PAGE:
Is there any specific difference between mass and weight?

Ask yourself a question: Which door is harder to open? A thick door made of aluminum or a same sized door made of iron? The obvious answer is the iron door. But why is it harder to open? Is it because it weighs more? No – because it has more mass.
The terms mass and weight are used interchangeably in everyday conversation, but technically they are very different. Mass is the measure of an object’s inertia, or resistance to having its position or motion chanced. The mass of an object depends on the number and kinds of atoms it is composed of. Weight, on the other hand, is the force with which an object is attracted to the center of the Earth, or other body, such as moon.
With the definition of mass in hand, we can return to the doors. An atom of iron has more mass than an atom of aluminum – its nucleus has more protons and neutrons (elementary particles that make up most of the mass of an atom) than does the aluminum atom’s. So amusing that both doors have the same number of atoms, but the iron door logically has greater mass than the aluminum one. That is, it is more resistant to change in position and thus is harder to open.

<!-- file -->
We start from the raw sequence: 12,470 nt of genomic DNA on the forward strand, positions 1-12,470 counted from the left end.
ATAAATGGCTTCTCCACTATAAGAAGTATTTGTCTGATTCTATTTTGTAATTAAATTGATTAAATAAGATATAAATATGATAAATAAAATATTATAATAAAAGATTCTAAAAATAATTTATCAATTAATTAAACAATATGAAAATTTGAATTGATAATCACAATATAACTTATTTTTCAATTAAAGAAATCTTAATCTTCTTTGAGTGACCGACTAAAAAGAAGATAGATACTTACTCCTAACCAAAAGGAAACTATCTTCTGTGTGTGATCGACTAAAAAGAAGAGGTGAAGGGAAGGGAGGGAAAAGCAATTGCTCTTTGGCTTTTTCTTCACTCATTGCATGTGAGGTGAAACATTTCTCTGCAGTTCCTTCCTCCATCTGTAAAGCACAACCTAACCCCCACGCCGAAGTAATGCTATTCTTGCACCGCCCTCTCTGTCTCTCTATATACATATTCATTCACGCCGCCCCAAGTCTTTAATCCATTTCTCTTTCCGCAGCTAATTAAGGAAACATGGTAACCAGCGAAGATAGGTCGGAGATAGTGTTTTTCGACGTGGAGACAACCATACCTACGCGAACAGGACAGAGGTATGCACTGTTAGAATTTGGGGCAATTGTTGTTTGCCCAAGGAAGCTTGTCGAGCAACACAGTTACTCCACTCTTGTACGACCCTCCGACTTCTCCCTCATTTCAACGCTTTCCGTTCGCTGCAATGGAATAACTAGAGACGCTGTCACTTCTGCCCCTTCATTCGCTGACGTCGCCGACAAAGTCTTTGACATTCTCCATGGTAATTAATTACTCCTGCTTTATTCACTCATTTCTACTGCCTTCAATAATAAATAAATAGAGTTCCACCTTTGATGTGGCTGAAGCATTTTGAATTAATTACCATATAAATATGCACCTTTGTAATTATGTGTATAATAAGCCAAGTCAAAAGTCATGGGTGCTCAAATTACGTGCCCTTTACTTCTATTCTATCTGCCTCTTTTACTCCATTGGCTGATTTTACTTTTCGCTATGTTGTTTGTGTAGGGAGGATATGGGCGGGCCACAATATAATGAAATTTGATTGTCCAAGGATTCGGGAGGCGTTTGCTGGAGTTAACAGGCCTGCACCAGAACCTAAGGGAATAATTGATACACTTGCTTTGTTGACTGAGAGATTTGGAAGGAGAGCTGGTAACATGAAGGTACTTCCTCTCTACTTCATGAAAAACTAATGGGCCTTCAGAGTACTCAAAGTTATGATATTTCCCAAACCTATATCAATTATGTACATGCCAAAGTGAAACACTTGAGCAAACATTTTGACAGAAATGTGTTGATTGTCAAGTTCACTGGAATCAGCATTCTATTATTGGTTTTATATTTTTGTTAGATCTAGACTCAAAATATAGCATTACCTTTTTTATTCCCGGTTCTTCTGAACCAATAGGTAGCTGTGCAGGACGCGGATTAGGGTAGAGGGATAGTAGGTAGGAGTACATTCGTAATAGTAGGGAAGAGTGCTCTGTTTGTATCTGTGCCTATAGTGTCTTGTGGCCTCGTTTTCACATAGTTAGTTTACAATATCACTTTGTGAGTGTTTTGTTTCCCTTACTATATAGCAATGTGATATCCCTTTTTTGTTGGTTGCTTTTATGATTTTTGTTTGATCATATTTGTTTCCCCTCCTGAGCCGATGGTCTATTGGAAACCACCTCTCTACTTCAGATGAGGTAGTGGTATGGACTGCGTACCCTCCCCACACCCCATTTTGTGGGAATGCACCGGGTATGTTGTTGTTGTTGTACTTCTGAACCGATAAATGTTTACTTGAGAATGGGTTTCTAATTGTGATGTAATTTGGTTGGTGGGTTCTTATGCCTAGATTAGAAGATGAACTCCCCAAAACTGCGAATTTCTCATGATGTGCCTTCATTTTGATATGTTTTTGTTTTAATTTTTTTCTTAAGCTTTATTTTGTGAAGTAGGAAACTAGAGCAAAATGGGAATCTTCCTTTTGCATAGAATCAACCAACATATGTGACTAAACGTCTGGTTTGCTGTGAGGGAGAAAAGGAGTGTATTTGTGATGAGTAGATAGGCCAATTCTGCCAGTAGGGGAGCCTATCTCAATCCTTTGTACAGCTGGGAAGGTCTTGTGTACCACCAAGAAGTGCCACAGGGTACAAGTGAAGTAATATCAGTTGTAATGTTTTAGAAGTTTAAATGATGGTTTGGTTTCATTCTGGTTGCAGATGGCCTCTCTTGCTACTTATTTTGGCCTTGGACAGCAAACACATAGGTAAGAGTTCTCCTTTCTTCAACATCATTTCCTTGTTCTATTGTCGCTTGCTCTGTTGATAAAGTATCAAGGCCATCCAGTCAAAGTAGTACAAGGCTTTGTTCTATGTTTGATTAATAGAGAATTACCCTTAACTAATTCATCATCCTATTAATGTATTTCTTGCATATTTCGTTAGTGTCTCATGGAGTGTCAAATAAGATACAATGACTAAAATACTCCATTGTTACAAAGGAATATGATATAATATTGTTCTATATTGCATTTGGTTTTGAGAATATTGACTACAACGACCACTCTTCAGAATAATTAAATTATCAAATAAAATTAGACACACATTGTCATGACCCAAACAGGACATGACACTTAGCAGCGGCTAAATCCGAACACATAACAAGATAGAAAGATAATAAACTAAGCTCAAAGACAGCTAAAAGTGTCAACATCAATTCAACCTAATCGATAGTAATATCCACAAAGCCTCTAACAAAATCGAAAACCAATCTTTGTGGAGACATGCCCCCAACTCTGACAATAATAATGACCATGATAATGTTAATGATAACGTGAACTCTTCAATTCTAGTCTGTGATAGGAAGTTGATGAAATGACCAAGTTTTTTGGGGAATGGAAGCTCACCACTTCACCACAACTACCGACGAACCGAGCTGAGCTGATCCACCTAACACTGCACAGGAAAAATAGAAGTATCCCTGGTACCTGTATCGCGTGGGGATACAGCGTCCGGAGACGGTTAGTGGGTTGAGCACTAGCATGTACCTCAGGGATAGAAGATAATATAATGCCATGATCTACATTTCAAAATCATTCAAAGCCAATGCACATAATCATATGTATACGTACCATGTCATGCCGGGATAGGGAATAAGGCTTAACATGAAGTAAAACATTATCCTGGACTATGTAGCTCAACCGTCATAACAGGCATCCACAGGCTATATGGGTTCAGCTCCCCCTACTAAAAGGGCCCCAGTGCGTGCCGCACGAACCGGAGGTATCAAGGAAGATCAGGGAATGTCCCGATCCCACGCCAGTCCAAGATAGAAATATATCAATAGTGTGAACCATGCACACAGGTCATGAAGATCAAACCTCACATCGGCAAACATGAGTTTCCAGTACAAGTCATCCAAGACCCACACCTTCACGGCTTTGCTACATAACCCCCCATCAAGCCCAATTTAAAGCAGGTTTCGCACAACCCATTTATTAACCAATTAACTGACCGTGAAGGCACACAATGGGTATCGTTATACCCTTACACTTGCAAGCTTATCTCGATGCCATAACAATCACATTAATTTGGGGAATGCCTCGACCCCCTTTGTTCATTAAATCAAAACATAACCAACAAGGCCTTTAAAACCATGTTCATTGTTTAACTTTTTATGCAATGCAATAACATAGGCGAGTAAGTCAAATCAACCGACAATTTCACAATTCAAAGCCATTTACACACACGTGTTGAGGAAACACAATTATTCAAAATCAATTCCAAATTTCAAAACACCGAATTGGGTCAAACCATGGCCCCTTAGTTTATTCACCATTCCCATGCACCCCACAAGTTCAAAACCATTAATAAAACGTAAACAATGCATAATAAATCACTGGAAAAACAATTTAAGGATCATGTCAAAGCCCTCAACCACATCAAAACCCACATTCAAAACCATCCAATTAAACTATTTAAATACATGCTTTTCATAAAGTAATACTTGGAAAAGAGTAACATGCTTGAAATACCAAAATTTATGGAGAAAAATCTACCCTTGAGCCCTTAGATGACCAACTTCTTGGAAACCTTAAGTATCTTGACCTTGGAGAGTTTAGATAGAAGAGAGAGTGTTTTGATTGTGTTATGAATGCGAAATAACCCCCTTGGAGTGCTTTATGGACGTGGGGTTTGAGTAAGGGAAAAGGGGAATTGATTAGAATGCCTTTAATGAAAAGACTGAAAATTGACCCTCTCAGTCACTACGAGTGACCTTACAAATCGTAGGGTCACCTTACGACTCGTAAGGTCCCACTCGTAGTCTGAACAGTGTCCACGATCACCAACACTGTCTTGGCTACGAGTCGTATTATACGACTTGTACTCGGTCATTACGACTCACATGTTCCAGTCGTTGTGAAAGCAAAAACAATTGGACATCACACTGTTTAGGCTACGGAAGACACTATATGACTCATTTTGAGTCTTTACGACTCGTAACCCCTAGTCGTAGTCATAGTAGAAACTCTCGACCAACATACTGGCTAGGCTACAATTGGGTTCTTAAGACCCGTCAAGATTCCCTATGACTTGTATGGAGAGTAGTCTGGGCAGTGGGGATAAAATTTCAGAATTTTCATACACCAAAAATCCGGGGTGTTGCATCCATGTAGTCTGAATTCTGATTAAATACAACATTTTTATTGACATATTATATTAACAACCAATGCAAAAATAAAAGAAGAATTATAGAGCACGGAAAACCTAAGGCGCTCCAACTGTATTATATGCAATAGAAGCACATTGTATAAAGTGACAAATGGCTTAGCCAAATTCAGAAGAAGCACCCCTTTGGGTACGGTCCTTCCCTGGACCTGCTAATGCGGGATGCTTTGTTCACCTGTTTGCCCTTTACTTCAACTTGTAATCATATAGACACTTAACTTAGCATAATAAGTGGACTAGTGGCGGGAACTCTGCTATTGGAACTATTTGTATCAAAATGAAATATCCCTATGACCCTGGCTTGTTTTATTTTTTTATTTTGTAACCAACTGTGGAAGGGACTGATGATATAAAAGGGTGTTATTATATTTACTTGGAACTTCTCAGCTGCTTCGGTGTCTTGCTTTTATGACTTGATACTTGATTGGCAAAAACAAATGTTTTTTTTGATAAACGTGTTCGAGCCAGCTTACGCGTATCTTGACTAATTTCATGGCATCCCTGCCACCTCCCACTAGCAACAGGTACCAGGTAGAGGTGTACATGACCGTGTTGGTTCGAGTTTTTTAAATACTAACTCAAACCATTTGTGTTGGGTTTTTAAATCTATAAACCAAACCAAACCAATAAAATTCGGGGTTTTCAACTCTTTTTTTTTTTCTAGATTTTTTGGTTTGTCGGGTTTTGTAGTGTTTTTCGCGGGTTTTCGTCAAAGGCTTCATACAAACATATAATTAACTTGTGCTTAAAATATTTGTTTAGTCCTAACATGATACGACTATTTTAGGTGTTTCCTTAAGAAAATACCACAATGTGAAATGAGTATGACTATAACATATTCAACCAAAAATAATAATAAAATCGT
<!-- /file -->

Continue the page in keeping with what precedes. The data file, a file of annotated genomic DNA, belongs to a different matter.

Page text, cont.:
The weight of an object is calculated by multiplying its mass by the acceleration imposed on it by gravity. Whereas the mass of an object is constant, its weight varies according to the gravitational field in which the object is placed. To us, weight seems unchanging because the Earth’s gravitational field is, for the most part, constant. If we were to ferry an object from Earth to the Moon, we would find that its mass when measured on the Moon would be the same as it was on the Earth. But its weight would be only one-sixth what it was on Earth’s. It should not be surprising, then, that even a massive object under certain circumstances could be weightless. For example, as spaceship moves away from the Earth, the force with which it is attracted to the Earth – its weight – decreases. So, if the ship were to move into interstellar space, far away from the Earth or another heavenly body, it would weigh nothing at all.
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